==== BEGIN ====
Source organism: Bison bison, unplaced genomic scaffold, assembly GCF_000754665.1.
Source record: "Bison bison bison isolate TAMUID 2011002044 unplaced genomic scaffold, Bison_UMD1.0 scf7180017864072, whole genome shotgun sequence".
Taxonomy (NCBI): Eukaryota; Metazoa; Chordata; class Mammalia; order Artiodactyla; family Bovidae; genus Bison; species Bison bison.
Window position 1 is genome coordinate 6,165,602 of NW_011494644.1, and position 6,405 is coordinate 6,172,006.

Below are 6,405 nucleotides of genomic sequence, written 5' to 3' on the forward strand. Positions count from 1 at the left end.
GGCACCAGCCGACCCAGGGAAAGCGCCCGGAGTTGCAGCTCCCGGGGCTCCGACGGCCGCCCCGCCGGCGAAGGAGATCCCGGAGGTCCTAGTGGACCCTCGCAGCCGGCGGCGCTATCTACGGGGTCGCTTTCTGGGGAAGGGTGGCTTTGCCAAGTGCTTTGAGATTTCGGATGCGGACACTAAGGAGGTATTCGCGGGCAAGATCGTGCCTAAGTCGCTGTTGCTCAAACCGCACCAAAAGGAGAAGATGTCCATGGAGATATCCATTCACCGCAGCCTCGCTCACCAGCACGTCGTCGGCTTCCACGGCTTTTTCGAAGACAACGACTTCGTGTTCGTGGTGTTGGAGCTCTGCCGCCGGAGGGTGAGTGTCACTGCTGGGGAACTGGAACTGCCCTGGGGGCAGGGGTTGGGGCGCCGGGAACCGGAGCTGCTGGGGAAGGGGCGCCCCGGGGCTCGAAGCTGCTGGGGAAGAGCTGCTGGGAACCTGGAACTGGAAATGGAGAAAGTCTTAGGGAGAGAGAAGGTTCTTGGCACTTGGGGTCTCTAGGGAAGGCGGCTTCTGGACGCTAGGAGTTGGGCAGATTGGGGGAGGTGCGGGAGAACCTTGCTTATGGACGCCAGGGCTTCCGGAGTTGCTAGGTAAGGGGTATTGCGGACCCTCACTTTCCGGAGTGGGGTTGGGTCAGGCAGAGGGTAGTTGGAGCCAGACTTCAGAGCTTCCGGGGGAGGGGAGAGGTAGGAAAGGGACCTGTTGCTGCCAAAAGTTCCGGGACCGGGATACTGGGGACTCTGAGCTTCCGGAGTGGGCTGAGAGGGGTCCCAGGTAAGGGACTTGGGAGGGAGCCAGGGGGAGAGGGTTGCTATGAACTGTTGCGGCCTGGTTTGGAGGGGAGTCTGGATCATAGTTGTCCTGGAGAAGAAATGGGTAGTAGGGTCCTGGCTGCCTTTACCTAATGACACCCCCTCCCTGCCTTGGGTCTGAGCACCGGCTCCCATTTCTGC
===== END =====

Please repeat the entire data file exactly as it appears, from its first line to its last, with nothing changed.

Source organism: Bison bison, unplaced genomic scaffold, assembly GCF_000754665.1.
Source record: "Bison bison bison isolate TAMUID 2011002044 unplaced genomic scaffold, Bison_UMD1.0 scf7180017864072, whole genome shotgun sequence".
Taxonomy (NCBI): Eukaryota; Metazoa; Chordata; class Mammalia; order Artiodactyla; family Bovidae; genus Bison; species Bison bison.
Window position 1 is genome coordinate 6,165,602 of NW_011494644.1, and position 6,405 is coordinate 6,172,006.

Below are 6,405 nucleotides of genomic sequence, written 5' to 3' on the forward strand. Positions count from 1 at the left end.
GGCACCAGCCGACCCAGGGAAAGCGCCCGGAGTTGCAGCTCCCGGGGCTCCGACGGCCGCCCCGCCGGCGAAGGAGATCCCGGAGGTCCTAGTGGACCCTCGCAGCCGGCGGCGCTATCTACGGGGTCGCTTTCTGGGGAAGGGTGGCTTTGCCAAGTGCTTTGAGATTTCGGATGCGGACACTAAGGAGGTATTCGCGGGCAAGATCGTGCCTAAGTCGCTGTTGCTCAAACCGCACCAAAAGGAGAAGATGTCCATGGAGATATCCATTCACCGCAGCCTCGCTCACCAGCACGTCGTCGGCTTCCACGGCTTTTTCGAAGACAACGACTTCGTGTTCGTGGTGTTGGAGCTCTGCCGCCGGAGGGTGAGTGTCACTGCTGGGGAACTGGAACTGCCCTGGGGGCAGGGGTTGGGGCGCCGGGAACCGGAGCTGCTGGGGAAGGGGCGCCCCGGGGCTCGAAGCTGCTGGGGAAGAGCTGCTGGGAACCTGGAACTGGAAATGGAGAAAGTCTTAGGGAGAGAGAAGGTTCTTGGCACTTGGGGTCTCTAGGGAAGGCGGCTTCTGGACGCTAGGAGTTGGGCAGATTGGGGGAGGTGCGGGAGAACCTTGCTTATGGACGCCAGGGCTTCCGGAGTTGCTAGGTAAGGGGTATTGCGGACCCTCACTTTCCGGAGTGGGGTTGGGTCAGGCAGAGGGTAGTTGGAGCCAGACTTCAGAGCTTCCGGGGGAGGGGAGAGGTAGGAAAGGGACCTGTTGCTGCCAAAAGTTCCGGGACCGGGATACTGGGGACTCTGAGCTTCCGGAGTGGGCTGAGAGGGGTCCCAGGTAAGGGACTTGGGAGGGAGCCAGGGGGAGAGGGTTGCTATGAACTGTTGCGGCCTGGTTTGGAGGGGAGTCTGGATCATAGTTGTCCTGGAGAAGAAATGGGTAGTAGGGTCCTGGCTGCCTTTACCTAATGACACCCCCTCCCTGCCTTGGGTCTGAGCACCGGCTCCCATTTCTGC